Can anyone read Finnish? I’d like to know what that says.

I guess Pia didn’t have a lot to say.

When I first saw the front of this postcard, I thought it was from China, but no, it was sent from France. This is the first postcard that I have received from France. Postcrossing really is a learning experience. Almost every card I receive teaches me something I didn’t know before. I think that’s pretty cool.

Hopefully, my obsession of checking the mailbox won’t become debilitating. I’d hate to have to go to the doctor to get meds because I like getting mail – a lot.

I used to collect rocks when I was younger. I still have many of them sitting on a shelf somewhere.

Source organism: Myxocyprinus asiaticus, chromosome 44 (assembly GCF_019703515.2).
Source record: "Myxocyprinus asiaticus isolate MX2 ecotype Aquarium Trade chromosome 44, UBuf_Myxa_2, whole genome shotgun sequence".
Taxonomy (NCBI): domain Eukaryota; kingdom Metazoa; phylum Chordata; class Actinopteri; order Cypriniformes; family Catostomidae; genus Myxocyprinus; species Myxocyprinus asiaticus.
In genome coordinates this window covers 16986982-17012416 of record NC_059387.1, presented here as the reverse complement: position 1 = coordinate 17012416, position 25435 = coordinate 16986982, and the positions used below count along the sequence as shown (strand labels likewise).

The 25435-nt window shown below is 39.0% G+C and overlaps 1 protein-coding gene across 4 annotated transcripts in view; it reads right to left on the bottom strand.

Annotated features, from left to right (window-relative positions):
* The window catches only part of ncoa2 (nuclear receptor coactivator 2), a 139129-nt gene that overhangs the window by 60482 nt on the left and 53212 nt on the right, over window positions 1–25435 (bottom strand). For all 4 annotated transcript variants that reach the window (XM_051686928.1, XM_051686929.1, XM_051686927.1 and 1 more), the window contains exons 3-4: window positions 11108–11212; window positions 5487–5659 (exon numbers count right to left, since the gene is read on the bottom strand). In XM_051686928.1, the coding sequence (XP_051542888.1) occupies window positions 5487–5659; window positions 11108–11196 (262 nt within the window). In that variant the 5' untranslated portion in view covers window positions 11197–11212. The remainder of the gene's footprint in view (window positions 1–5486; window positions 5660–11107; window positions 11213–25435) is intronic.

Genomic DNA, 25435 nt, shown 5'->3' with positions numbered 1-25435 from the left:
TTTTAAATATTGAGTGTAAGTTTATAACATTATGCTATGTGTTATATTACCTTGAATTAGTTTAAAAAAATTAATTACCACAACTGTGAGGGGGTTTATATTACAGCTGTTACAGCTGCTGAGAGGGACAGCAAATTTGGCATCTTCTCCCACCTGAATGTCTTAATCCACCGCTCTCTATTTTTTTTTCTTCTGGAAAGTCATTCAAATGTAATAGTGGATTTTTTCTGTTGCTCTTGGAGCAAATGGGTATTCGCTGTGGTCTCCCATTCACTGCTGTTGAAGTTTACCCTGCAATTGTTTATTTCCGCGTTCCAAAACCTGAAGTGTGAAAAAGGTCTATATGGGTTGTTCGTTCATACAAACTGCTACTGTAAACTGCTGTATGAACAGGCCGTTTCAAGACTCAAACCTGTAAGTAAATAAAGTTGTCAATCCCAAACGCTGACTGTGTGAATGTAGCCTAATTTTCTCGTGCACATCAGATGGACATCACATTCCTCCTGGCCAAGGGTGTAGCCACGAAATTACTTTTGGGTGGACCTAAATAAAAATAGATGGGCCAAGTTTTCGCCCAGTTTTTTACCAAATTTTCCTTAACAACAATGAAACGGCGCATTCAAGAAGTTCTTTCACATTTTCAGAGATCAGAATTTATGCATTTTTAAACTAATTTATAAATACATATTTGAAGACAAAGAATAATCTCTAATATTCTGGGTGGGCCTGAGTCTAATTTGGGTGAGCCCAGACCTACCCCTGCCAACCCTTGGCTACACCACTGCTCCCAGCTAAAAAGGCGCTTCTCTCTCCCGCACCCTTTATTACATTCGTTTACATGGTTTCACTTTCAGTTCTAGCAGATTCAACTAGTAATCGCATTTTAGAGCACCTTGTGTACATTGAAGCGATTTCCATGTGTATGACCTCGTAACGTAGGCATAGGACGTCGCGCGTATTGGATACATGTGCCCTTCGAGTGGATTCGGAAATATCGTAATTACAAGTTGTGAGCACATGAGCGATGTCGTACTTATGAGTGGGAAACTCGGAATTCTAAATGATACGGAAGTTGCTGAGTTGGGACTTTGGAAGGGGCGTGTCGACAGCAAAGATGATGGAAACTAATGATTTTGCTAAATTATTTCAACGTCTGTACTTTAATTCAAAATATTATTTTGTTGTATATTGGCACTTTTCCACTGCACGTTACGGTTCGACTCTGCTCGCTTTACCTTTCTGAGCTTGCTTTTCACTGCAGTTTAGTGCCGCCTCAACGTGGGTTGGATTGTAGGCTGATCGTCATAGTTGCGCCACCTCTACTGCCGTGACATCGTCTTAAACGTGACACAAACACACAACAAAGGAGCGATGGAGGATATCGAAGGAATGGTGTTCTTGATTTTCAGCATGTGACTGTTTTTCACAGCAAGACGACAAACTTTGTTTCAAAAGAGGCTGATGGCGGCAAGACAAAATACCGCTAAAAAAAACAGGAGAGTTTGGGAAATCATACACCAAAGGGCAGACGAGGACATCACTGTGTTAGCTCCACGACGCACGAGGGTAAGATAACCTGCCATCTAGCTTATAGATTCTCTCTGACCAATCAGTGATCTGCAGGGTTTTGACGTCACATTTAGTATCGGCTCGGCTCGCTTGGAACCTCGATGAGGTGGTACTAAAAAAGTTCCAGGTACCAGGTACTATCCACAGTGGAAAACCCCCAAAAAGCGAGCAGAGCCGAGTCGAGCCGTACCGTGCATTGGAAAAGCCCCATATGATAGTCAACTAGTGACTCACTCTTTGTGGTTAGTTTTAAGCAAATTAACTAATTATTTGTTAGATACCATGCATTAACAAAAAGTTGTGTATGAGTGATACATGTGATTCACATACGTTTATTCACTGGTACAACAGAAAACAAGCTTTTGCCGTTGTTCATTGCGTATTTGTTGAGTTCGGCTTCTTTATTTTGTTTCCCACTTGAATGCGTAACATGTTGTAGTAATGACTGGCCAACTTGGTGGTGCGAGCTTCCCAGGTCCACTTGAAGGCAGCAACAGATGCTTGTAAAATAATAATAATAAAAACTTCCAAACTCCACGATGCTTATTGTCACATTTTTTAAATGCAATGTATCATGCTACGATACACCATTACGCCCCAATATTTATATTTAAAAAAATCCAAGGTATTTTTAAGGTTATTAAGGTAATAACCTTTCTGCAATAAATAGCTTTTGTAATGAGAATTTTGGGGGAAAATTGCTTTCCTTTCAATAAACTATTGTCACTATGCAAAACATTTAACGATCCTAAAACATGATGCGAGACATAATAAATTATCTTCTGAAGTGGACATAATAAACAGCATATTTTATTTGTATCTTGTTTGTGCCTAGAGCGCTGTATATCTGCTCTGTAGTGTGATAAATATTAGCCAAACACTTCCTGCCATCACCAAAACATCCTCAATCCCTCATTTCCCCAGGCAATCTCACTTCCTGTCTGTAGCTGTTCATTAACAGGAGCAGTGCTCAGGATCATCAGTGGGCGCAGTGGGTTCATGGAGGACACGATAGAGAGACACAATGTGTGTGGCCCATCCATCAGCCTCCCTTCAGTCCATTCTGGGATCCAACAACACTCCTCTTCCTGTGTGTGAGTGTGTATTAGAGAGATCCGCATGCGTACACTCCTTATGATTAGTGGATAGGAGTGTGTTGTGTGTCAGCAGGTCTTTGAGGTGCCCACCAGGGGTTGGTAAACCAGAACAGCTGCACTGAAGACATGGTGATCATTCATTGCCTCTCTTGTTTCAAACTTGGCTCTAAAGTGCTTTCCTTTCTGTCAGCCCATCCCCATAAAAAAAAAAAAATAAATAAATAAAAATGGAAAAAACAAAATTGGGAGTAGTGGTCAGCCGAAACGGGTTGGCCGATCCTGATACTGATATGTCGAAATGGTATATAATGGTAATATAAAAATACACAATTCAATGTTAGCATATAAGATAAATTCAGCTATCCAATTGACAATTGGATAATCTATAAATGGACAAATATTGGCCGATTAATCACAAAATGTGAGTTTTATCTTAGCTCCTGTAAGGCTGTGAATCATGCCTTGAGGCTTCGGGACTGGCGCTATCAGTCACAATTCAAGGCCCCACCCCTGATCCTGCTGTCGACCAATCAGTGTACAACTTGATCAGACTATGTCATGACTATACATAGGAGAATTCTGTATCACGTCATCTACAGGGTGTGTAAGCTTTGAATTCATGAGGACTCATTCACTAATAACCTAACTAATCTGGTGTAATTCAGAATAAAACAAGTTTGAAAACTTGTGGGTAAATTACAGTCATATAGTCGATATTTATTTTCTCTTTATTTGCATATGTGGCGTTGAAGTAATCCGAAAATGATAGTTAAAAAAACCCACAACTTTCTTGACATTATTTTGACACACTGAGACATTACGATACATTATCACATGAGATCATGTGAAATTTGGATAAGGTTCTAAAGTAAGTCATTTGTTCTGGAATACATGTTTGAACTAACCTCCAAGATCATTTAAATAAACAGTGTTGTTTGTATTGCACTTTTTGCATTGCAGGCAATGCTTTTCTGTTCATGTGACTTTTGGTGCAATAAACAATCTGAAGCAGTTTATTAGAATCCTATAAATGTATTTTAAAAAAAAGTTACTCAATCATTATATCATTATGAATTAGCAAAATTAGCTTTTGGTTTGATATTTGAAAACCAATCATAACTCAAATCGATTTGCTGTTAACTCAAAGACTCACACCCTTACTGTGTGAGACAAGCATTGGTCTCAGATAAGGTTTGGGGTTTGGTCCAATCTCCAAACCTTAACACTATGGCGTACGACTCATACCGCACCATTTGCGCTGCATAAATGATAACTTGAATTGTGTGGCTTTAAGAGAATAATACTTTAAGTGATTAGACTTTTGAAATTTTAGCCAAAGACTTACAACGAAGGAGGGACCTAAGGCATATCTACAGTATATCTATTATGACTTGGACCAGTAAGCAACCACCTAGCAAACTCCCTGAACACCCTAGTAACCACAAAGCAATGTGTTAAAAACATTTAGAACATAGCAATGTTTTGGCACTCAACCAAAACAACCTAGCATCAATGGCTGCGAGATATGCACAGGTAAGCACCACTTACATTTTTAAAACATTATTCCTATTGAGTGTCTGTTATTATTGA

This is my 4th postcard from Germany.

What a very interesting photograph. I really like how it is in black and white, and how she left the space on the left to write something. The frayed edge effect is really neat. This is the third hand-made card that I’ve received, and I can’t figure out why many postcrossers don’t want them. I really like them.

This one was actually sent to me in an envelope because it wasn’t affixed to a thick backing. I don’t think it would have made it all the way from Russia in one piece had it been sent by itself. I heard once that someone sent a banana through the mail. I wonder what in the world it looked like when it got to where it was going.

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Apr
28
2008

Lots and Lots of Postcards

bya Gabrielle at 12:11 PM